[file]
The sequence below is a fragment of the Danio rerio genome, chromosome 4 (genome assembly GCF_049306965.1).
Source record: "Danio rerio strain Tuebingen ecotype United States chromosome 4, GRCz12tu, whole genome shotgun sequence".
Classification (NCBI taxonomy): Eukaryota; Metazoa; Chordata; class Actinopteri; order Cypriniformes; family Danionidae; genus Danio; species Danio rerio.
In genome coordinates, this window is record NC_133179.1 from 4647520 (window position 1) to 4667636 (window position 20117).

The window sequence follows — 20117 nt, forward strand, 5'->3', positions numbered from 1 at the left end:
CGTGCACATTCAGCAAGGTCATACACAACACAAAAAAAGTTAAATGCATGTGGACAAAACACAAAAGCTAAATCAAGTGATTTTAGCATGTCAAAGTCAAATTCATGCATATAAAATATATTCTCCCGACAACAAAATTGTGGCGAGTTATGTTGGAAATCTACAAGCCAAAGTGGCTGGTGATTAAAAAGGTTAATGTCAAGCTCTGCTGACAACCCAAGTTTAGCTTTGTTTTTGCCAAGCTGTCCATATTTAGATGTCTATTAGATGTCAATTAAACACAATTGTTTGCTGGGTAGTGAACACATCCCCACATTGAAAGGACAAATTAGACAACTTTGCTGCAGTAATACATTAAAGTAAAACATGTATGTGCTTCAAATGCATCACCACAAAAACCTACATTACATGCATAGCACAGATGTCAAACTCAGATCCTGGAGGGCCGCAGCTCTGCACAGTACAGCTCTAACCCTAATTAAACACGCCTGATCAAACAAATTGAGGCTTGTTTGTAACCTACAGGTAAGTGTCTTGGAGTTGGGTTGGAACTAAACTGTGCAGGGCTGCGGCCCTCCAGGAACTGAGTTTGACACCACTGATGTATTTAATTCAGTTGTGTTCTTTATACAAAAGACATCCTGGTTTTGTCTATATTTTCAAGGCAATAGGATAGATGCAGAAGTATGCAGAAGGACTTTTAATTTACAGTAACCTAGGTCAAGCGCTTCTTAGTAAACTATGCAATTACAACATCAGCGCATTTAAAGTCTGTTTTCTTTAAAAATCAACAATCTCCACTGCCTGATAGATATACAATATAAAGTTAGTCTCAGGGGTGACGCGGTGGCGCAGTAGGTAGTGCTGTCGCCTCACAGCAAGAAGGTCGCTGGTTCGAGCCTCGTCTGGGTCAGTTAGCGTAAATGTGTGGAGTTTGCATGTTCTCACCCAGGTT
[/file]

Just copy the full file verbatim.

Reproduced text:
The sequence below is a fragment of the Danio rerio genome, chromosome 4 (genome assembly GCF_049306965.1).
Source record: "Danio rerio strain Tuebingen ecotype United States chromosome 4, GRCz12tu, whole genome shotgun sequence".
Classification (NCBI taxonomy): Eukaryota; Metazoa; Chordata; class Actinopteri; order Cypriniformes; family Danionidae; genus Danio; species Danio rerio.
In genome coordinates, this window is record NC_133179.1 from 4647520 (window position 1) to 4667636 (window position 20117).

The window sequence follows — 20117 nt, forward strand, 5'->3', positions numbered from 1 at the left end:
CGTGCACATTCAGCAAGGTCATACACAACACAAAAAAAGTTAAATGCATGTGGACAAAACACAAAAGCTAAATCAAGTGATTTTAGCATGTCAAAGTCAAATTCATGCATATAAAATATATTCTCCCGACAACAAAATTGTGGCGAGTTATGTTGGAAATCTACAAGCCAAAGTGGCTGGTGATTAAAAAGGTTAATGTCAAGCTCTGCTGACAACCCAAGTTTAGCTTTGTTTTTGCCAAGCTGTCCATATTTAGATGTCTATTAGATGTCAATTAAACACAATTGTTTGCTGGGTAGTGAACACATCCCCACATTGAAAGGACAAATTAGACAACTTTGCTGCAGTAATACATTAAAGTAAAACATGTATGTGCTTCAAATGCATCACCACAAAAACCTACATTACATGCATAGCACAGATGTCAAACTCAGATCCTGGAGGGCCGCAGCTCTGCACAGTACAGCTCTAACCCTAATTAAACACGCCTGATCAAACAAATTGAGGCTTGTTTGTAACCTACAGGTAAGTGTCTTGGAGTTGGGTTGGAACTAAACTGTGCAGGGCTGCGGCCCTCCAGGAACTGAGTTTGACACCACTGATGTATTTAATTCAGTTGTGTTCTTTATACAAAAGACATCCTGGTTTTGTCTATATTTTCAAGGCAATAGGATAGATGCAGAAGTATGCAGAAGGACTTTTAATTTACAGTAACCTAGGTCAAGCGCTTCTTAGTAAACTATGCAATTACAACATCAGCGCATTTAAAGTCTGTTTTCTTTAAAAATCAACAATCTCCACTGCCTGATAGATATACAATATAAAGTTAGTCTCAGGGGTGACGCGGTGGCGCAGTAGGTAGTGCTGTCGCCTCACAGCAAGAAGGTCGCTGGTTCGAGCCTCGTCTGGGTCAGTTAGCGTAAATGTGTGGAGTTTGCATGTTCTCACCCAGGTT